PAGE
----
Friends of Big Bend National Park
Big Bend Conservancy

Over-estimating your experience or under-estimating the terrain in a place like Big Bend can result in serious injury or death. Use the information and advice found here wisely. Climb/Hike/Camp/Drive at your own risk.

+-Calendar for sale

 2019 BigBendChat Calendar on sale now!


First Timer Questions

  • 16 Replies
  • 5240 Views
*

Offline Hang10er

  • Black Bear
  • *
  • 545
  • "Do what you want before it's too late"
Re: First Timer Questions
« Reply #15 on: November 13, 2013, 10:09:30 AM »
This is the fire ring at Pila Montoya 2 and Pila Montoya 3 in 2010.

Untitled by utpmg, on Flickr


That's kind of what I was hoping for, a ring with a small grill.  We are good either way actually as I'm taking a small grill with fold out legs.  We can put that over a fire in the fire ring for some good mesquite smoked grilling.  Then also bringing a camp stove for picnic table top cooking.

*

Offline Jonathan Sadow

  • Coyote
  • *
  • 194
Re: First Timer Questions
« Reply #16 on: November 15, 2013, 10:47:14 PM »
Let me add a few things to the excellent suggestions which have been proffered previously:

According to NOAA weather data, the average high at Sauceda for the November 23 to 25 time period is about 68, and the average low is about 35.  Precipitation is minimal; average rainfall during this time is about 0.01 inches in a day.  Of course, these are averages; the actual temperatures and precipitation can vary somewhat, so it's best to check the weather report just before you go and be prepared.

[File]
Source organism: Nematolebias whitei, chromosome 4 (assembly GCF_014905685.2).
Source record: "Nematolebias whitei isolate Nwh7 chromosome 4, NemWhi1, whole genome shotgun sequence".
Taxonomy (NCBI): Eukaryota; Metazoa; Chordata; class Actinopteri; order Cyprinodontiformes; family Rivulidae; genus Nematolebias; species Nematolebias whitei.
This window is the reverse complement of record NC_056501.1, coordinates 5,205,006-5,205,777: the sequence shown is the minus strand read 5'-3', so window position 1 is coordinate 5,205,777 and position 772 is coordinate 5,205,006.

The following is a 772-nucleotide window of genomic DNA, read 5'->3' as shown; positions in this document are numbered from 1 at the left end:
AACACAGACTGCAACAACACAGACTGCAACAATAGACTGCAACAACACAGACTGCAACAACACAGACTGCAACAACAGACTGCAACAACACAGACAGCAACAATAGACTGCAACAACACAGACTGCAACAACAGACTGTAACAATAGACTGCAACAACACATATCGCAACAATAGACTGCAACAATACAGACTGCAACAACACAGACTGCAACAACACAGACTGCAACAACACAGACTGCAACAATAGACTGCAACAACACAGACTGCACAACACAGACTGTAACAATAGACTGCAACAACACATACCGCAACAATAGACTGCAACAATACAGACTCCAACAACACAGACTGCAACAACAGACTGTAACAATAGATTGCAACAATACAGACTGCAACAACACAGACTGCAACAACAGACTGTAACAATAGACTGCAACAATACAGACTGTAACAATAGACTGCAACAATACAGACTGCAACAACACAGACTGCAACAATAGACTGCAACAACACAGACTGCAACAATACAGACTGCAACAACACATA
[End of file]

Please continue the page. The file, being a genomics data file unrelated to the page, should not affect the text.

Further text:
As austin gorpchomper demonstrated, there are some campsites that have grates and some that don't.  Check with the rangers in regards to specific sites.  In any event, you need to bring your own fuel if your site does have a grate.

You might want to consider going all the way to Presidio and getting fuel there before entering the park.  Going from the Terlingua-Study Butte area to the park headquarters complex at Sauceda is almost 80 miles, whereas it's less than 40 from Presidio.  That way, you have 30+ less miles driven when you reach the park interior, which means you have more gas in your tank.  This can be important because I've found that I don't very good gas mileage on my vehicle when driving in the park interior, especially on the more primitive roads, probably because of the continual braking and accelerating required.  Entering by way of Presidio also has the side benefit of going to the park entrance via Casa Piedra Road, which is a somewhat smoother ride than taking Bofecillos Road from FM 170 west of Redford.

Cuevas Amarillas is a pretty cool place to visit.  Unfortunately, if you try to find it by looking for the roadside interpretive sign for it, you'll miss it, because all of the roadside interpretive signs along the main park road were removed in the last couple of years for reasons unknown to me.  However, if you just look around while driving you can't miss it - on the left side of the road as go towards Sauceda from the entrance at one point you'll see distinctive yellow rock with hollows in it, and that's it.

 


©COPYRIGHT NOTICE

All photographs and content posted by members are to be considered copyrighted by their respective owners and may not be used for any purposes, commercial or otherwise, without permission.

+-Calendar For Sale

 2019 BigBendChat Calendar on sale now!

Powered by EzPortal

Facebook Comments